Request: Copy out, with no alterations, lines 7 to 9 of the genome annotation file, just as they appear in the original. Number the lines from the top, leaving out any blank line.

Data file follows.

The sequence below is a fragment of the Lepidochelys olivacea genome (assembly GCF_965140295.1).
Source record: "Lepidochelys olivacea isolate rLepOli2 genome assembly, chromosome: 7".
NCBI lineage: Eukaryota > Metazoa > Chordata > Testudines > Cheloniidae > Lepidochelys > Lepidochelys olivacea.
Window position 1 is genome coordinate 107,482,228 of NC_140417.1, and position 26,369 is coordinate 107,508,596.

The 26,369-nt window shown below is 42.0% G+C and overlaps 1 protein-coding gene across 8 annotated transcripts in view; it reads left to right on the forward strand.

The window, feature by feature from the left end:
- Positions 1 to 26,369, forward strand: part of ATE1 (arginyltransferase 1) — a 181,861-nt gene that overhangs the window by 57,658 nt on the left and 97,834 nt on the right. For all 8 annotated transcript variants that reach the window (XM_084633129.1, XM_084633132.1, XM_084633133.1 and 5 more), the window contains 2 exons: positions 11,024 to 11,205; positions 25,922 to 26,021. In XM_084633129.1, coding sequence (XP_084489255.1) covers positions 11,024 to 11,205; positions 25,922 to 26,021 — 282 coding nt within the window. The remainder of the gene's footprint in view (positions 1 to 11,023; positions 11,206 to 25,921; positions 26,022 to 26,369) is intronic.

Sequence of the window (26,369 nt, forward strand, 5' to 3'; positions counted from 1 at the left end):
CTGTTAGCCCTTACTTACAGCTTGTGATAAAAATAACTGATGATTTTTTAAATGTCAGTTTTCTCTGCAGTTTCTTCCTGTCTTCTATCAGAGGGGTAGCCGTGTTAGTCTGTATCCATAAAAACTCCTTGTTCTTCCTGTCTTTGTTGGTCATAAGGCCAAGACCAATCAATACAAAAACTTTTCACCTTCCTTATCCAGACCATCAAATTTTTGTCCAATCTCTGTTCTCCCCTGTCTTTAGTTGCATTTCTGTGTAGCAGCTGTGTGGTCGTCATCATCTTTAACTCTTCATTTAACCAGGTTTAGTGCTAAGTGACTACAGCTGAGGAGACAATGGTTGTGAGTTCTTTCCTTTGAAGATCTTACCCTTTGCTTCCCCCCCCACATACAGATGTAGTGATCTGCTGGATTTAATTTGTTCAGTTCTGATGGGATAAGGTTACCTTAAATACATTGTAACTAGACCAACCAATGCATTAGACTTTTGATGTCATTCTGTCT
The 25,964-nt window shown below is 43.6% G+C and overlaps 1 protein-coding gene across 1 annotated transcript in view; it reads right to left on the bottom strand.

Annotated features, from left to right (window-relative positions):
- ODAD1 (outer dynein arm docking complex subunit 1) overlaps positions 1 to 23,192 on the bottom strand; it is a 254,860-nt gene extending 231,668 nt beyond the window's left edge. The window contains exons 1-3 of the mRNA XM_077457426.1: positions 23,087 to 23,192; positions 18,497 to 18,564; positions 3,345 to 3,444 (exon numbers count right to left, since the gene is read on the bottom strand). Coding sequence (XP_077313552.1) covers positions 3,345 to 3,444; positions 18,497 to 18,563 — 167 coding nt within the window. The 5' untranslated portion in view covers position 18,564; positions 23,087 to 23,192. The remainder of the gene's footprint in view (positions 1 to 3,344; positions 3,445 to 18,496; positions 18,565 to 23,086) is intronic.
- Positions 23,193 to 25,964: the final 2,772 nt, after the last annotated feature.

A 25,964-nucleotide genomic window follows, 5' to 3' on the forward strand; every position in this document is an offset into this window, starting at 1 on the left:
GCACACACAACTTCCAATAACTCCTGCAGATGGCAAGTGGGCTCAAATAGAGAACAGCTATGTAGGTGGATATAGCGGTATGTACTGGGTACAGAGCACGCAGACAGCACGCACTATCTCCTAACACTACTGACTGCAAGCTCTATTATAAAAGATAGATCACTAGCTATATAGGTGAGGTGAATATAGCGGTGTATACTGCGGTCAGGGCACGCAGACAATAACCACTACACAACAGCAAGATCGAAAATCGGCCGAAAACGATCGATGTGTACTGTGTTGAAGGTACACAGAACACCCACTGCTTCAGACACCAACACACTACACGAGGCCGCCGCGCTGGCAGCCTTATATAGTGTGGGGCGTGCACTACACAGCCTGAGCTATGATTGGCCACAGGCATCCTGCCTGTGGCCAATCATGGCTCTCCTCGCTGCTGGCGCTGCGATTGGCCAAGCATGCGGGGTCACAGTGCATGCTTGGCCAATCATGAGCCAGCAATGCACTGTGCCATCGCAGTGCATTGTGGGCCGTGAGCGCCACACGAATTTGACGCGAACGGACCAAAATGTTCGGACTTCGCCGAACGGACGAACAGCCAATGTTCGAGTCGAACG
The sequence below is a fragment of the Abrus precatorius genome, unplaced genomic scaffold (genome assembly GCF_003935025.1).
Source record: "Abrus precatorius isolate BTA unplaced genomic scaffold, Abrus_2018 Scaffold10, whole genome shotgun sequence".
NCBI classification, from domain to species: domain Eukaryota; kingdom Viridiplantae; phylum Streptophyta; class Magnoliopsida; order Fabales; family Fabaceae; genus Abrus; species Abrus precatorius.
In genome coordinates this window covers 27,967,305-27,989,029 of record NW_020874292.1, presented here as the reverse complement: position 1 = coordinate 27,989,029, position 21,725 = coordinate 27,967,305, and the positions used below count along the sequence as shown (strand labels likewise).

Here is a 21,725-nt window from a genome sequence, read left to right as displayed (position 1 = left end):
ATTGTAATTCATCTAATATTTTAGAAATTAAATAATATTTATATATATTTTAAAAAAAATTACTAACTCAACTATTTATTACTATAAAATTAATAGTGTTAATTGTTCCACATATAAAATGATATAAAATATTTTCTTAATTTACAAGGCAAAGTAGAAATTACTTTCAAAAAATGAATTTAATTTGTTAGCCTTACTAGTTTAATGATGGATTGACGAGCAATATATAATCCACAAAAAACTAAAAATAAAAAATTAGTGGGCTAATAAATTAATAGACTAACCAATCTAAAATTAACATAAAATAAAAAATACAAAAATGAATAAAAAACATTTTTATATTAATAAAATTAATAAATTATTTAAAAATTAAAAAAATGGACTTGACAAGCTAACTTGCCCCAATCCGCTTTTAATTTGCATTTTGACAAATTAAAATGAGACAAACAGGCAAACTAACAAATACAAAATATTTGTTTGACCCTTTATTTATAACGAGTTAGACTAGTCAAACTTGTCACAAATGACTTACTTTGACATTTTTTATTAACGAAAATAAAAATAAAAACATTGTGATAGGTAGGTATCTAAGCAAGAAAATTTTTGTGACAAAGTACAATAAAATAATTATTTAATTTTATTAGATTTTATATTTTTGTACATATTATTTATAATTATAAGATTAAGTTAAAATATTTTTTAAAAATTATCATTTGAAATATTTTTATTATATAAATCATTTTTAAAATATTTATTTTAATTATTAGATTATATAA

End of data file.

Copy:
- Positions 1 to 26,369, forward strand: part of ATE1 (arginyltransferase 1) — a 181,861-nt gene that overhangs the window by 57,658 nt on the left and 97,834 nt on the right. For all 8 annotated transcript variants that reach the window (XM_084633129.1, XM_084633132.1, XM_084633133.1 and 5 more), the window contains 2 exons: positions 11,024 to 11,205; positions 25,922 to 26,021. In XM_084633129.1, coding sequence (XP_084489255.1) covers positions 11,024 to 11,205; positions 25,922 to 26,021 — 282 coding nt within the window. The remainder of the gene's footprint in view (positions 1 to 11,023; positions 11,206 to 25,921; positions 26,022 to 26,369) is intronic.

Sequence of the window (26,369 nt, forward strand, 5' to 3'; positions counted from 1 at the left end):
CTGTTAGCCCTTACTTACAGCTTGTGATAAAAATAACTGATGATTTTTTAAATGTCAGTTTTCTCTGCAGTTTCTTCCTGTCTTCTATCAGAGGGGTAGCCGTGTTAGTCTGTATCCATAAAAACTCCTTGTTCTTCCTGTCTTTGTTGGTCATAAGGCCAAGACCAATCAATACAAAAACTTTTCACCTTCCTTATCCAGACCATCAAATTTTTGTCCAATCTCTGTTCTCCCCTGTCTTTAGTTGCATTTCTGTGTAGCAGCTGTGTGGTCGTCATCATCTTTAACTCTTCATTTAACCAGGTTTAGTGCTAAGTGACTACAGCTGAGGAGACAATGGTTGTGAGTTCTTTCCTTTGAAGATCTTACCCTTTGCTTCCCCCCCCACATACAGATGTAGTGATCTGCTGGATTTAATTTGTTCAGTTCTGATGGGATAAGGTTACCTTAAATACATTGTAACTAGACCAACCAATGCATTAGACTTTTGATGTCATTCTGTCT